Unidentified artist (photo © Jaime Rojo)
Almost Over Keep Smiling (photo © Jaime Rojo)
JL (photo © Jaime Rojo)
Unidentified artist (photo © Jaime Rojo)
Disordered (photo © Jaime Rojo)
Untitled. Brooklyn. February 2020. (photo © Jaime Rojo)
Read more
“Beyond The Streets” Opens in New York : Beyond Labels, With Roots

“Beyond The Streets” Opens in New York : Beyond Labels, With Roots

Look Who’s Back in the Neighborhood

They used to run from the Vandal Squad in this neighborhood. Now people pay to see their art here.

Through the expansive glass wall on the 6th floor you can look down Kent Avenue to see the spot where a monster pickup truck with a heavy chain tied around a FAILE prayer wheel almost jackknifed on the sidewalk, gave up and sped away. Not that many Brooklynites saw that event in the 2000s – nobody walked here and few people drove through Williamsburg then except truckers looking for street walking ladies wearing high heels and spandex. Oh, and a serial killer.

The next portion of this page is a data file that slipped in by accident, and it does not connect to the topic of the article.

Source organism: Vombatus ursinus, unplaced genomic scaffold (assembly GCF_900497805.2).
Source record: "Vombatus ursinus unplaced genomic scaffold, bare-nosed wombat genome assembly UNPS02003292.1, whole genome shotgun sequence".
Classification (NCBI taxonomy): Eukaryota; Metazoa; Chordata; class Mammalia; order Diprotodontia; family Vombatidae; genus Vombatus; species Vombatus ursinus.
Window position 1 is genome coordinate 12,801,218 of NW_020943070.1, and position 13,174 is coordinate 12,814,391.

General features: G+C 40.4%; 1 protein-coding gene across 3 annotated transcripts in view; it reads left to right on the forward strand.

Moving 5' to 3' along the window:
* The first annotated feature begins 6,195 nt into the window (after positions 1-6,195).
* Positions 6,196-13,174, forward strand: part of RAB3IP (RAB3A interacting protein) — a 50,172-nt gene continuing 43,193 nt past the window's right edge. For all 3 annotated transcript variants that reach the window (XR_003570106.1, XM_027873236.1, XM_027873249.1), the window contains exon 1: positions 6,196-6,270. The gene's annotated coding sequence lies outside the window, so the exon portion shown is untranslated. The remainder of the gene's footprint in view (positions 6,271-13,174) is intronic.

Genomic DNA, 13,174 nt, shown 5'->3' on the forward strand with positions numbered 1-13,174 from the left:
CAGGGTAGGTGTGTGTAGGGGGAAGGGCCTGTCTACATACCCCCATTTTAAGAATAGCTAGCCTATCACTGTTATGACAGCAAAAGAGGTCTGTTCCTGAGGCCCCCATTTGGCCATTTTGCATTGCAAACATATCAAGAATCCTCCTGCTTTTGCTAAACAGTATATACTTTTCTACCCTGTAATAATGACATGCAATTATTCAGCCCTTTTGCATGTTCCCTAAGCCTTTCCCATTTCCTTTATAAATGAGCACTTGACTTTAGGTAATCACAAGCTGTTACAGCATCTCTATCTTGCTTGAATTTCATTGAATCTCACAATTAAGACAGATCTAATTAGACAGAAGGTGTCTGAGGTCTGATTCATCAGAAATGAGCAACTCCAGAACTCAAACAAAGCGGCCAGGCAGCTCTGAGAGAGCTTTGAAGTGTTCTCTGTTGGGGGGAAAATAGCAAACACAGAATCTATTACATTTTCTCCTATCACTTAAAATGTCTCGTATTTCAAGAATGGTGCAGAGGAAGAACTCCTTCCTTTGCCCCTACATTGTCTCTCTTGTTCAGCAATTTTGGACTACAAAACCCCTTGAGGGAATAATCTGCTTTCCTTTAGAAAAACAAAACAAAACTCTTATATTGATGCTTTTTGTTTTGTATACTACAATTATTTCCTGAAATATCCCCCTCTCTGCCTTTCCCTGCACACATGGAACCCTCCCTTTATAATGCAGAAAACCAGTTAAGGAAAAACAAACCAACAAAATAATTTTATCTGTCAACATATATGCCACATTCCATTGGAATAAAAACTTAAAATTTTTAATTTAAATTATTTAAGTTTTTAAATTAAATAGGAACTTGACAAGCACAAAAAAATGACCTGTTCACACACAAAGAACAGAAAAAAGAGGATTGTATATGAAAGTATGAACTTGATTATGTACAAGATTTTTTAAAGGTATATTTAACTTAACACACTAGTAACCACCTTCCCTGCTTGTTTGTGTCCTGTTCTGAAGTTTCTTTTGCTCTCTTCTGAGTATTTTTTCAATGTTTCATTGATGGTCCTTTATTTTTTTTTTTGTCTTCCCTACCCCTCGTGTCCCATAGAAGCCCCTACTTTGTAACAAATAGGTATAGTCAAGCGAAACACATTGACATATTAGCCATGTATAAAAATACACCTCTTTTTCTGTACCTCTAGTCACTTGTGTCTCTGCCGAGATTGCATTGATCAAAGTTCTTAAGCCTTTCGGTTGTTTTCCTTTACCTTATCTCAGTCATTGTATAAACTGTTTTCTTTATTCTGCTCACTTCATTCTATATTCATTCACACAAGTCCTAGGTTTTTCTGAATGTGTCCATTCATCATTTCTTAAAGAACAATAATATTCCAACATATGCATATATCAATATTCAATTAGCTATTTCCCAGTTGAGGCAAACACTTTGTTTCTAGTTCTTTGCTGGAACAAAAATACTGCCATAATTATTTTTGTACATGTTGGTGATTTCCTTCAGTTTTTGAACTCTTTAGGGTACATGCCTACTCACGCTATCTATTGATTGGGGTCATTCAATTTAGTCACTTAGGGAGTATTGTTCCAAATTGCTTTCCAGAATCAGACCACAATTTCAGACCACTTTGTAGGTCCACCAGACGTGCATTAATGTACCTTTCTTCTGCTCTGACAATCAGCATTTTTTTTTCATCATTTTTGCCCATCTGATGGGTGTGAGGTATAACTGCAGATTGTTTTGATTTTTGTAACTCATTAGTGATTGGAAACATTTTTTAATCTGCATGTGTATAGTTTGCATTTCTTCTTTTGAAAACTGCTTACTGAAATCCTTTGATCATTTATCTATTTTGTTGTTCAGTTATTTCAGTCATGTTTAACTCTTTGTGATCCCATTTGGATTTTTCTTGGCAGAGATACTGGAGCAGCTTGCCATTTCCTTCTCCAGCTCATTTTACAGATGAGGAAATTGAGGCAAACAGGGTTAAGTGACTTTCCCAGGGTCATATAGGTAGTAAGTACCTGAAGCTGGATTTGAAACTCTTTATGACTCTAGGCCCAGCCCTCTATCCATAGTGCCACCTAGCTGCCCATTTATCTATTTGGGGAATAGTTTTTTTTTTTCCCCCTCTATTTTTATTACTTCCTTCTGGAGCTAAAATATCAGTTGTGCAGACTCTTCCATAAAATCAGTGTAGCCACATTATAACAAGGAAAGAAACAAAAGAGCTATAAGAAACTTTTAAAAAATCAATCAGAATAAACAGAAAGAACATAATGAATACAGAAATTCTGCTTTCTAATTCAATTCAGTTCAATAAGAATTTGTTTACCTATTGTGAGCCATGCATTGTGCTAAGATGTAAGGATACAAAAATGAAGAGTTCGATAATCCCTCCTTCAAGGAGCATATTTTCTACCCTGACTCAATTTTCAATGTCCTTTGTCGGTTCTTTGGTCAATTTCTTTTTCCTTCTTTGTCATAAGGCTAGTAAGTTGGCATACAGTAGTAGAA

Faile. Beyond The Streets New York. June 2019. (photo © Jaime Rojo)

Now visitors buy tickets to see a circular colonnade of FAILE prayer wheels here at 25 Kent – including the real estate developers and Wall Street professionals who displaced the community of artists whose work made the neighborhood attractive and “edgy”.

Along with Street Artists in this exhibition like Shepard Fairey, Bast, Swoon, Invader, Aiko, Dan Witz, Katsu, 1UP, and Lister, the FAILE duo put completely illegal artworks on walls under cover of night and threat of arrest in this same neighborhood then – transforming it with many others who are not in this show into an open gallery of the streets, placing Williamsburg on the map as New Yorks’ epicenter of the newly emerging Street Art scene. 

Swoon. Beyond The Streets New York. June 2019. (photo © Jaime Rojo)

The Nature of Graffiti and Street Art